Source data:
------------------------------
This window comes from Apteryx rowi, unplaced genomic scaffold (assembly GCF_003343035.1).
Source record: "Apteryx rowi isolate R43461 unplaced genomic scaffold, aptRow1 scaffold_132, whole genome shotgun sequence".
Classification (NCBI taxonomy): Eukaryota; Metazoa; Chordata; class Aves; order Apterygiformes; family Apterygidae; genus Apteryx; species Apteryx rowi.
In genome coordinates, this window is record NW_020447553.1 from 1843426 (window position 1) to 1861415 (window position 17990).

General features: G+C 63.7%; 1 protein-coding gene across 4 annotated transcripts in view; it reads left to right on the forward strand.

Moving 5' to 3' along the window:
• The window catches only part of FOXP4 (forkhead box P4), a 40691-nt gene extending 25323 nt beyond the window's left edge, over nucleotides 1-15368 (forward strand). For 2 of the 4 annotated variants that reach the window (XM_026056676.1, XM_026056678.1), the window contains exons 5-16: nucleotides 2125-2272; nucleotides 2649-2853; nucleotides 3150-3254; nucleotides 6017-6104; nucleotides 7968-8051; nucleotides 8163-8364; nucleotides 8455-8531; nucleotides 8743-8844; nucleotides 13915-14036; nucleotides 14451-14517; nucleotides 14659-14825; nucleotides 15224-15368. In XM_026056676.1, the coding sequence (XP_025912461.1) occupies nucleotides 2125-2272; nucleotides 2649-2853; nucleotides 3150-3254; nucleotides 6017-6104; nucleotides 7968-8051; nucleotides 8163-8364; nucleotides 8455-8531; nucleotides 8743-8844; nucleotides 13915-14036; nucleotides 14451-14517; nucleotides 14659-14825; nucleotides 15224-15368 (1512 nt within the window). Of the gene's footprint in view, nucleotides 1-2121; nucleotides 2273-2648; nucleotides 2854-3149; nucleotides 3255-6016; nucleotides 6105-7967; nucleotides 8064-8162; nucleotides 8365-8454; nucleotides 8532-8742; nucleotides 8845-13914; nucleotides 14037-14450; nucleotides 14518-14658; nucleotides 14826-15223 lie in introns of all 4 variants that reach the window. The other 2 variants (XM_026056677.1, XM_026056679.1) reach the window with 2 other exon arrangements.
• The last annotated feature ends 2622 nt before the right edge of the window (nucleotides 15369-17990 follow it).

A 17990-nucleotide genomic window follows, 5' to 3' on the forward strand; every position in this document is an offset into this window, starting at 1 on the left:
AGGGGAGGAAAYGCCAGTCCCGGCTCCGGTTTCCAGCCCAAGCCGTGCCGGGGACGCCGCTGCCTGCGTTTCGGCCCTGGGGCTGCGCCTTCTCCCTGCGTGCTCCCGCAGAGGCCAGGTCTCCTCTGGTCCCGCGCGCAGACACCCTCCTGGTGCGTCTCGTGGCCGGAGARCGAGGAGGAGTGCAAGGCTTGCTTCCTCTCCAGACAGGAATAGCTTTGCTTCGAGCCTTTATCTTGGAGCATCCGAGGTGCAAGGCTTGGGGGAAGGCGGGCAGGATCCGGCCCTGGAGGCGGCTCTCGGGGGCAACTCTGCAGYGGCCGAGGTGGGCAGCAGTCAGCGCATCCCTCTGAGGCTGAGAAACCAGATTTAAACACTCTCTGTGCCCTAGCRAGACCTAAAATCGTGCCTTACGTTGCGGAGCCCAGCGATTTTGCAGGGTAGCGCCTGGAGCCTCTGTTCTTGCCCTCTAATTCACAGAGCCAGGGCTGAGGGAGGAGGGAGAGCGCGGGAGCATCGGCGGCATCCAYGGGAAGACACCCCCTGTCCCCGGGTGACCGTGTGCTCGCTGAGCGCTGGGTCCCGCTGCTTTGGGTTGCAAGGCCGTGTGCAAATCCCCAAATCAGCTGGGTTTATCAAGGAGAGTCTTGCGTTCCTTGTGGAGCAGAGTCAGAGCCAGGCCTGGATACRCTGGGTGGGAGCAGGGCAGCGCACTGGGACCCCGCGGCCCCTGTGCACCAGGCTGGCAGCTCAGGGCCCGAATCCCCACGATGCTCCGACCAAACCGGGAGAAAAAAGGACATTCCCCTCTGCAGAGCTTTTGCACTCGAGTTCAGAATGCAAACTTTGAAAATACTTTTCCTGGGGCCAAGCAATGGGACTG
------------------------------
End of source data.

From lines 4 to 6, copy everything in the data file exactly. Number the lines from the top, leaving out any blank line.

In genome coordinates, this window is record NW_020447553.1 from 1843426 (window position 1) to 1861415 (window position 17990).

General features: G+C 63.7%; 1 protein-coding gene across 4 annotated transcripts in view; it reads left to right on the forward strand.

Moving 5' to 3' along the window: